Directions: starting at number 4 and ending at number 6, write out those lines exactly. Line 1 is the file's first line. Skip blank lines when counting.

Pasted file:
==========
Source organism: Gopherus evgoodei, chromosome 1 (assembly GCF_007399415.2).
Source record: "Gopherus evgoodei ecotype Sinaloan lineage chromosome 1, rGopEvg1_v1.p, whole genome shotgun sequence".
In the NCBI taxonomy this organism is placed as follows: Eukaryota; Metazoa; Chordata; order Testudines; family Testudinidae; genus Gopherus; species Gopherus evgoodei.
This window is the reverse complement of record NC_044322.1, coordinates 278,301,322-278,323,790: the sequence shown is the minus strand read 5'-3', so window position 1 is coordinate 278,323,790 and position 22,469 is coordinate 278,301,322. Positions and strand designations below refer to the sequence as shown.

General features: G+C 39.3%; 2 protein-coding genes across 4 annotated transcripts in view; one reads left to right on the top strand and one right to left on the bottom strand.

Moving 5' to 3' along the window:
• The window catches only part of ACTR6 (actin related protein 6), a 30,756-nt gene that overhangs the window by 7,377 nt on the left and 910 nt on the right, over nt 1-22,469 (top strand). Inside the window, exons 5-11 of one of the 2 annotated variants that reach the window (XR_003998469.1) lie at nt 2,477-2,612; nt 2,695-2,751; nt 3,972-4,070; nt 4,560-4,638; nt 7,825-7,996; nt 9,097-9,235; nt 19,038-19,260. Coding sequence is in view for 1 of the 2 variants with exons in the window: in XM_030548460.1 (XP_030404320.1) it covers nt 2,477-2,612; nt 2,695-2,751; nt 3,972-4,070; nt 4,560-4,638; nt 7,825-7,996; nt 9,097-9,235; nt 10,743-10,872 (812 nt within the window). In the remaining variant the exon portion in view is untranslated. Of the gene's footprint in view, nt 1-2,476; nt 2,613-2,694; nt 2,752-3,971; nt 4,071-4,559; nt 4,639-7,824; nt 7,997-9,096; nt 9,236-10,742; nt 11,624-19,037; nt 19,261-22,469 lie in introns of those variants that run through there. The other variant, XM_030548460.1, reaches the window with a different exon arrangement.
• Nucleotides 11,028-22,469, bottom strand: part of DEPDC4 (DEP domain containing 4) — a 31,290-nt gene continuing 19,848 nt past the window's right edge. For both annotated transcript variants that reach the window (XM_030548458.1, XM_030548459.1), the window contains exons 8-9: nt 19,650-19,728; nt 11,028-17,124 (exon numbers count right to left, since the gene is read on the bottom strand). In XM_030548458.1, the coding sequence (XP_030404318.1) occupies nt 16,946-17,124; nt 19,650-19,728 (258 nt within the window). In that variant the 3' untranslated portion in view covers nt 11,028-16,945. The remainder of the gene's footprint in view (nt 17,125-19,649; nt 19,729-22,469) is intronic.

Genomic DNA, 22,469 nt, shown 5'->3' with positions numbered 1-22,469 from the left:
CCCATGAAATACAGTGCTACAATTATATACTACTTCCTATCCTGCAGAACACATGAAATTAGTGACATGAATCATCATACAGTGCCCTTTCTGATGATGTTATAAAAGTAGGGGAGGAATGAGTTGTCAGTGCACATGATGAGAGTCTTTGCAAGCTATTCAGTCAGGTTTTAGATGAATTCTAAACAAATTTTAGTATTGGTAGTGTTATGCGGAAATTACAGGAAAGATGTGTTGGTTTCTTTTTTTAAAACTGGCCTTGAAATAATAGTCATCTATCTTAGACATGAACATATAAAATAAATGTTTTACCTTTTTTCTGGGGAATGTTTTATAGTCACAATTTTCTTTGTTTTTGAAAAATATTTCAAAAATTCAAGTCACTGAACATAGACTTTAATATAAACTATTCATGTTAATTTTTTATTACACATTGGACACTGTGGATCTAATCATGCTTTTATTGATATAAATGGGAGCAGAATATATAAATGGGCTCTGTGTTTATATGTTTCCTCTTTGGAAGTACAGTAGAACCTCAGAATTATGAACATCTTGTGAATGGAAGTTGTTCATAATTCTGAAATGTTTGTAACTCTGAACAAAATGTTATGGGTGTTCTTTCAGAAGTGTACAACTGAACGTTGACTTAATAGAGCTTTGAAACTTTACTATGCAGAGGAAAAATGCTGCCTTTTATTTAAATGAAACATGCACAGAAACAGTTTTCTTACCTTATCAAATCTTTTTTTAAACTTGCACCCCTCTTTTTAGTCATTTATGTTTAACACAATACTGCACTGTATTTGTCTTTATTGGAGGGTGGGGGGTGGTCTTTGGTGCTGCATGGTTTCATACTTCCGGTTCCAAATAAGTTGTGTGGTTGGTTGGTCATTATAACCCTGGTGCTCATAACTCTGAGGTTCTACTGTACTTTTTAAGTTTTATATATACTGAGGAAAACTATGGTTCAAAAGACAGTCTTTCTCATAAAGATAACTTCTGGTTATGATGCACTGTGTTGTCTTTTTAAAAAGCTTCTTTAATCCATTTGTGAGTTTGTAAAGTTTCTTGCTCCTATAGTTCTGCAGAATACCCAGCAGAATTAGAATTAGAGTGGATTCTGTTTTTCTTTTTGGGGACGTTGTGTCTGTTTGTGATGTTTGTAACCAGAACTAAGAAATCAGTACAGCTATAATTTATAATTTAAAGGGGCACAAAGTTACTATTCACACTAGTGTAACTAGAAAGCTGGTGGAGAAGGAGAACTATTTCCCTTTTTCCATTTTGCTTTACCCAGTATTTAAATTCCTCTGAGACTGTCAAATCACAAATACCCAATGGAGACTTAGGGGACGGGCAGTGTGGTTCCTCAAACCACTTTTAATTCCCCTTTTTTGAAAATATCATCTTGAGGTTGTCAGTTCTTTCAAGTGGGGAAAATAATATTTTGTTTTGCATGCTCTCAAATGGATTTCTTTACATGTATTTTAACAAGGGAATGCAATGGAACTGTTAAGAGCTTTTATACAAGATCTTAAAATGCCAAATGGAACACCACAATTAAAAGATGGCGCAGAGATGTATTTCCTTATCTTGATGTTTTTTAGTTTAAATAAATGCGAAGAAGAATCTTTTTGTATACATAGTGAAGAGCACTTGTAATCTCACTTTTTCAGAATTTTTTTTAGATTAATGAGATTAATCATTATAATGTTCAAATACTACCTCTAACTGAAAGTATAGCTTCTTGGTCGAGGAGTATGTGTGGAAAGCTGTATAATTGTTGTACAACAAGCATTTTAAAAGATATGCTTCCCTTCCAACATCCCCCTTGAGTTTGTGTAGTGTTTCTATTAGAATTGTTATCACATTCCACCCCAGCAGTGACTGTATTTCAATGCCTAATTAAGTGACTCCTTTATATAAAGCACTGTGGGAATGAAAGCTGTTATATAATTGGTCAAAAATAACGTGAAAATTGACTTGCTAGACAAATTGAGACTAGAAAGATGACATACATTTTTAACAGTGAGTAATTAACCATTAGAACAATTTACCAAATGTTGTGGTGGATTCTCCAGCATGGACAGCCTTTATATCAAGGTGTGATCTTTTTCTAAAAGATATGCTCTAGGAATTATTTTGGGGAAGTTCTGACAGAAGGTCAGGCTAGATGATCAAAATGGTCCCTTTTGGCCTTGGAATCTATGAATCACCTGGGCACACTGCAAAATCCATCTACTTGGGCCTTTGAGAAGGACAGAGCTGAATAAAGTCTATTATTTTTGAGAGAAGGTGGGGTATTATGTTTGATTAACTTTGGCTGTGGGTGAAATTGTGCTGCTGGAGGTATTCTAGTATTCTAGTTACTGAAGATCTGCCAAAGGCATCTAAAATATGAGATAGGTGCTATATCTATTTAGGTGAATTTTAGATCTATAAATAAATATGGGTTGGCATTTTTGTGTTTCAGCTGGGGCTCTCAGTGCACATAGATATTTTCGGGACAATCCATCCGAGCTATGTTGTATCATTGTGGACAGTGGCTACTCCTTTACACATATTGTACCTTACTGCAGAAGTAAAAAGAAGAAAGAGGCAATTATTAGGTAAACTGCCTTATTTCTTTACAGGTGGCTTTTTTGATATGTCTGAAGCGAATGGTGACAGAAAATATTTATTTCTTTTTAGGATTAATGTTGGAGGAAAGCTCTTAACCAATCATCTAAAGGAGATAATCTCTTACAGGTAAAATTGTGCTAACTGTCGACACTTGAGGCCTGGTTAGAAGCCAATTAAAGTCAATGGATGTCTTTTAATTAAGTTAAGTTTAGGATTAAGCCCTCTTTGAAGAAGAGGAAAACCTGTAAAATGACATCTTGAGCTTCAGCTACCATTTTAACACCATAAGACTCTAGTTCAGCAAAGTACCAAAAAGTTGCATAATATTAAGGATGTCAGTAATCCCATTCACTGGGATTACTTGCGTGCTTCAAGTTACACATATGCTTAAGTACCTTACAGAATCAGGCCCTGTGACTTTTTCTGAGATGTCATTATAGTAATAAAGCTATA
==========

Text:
This window is the reverse complement of record NC_044322.1, coordinates 278,301,322-278,323,790: the sequence shown is the minus strand read 5'-3', so window position 1 is coordinate 278,323,790 and position 22,469 is coordinate 278,301,322. Positions and strand designations below refer to the sequence as shown.

General features: G+C 39.3%; 2 protein-coding genes across 4 annotated transcripts in view; one reads left to right on the top strand and one right to left on the bottom strand.

Moving 5' to 3' along the window: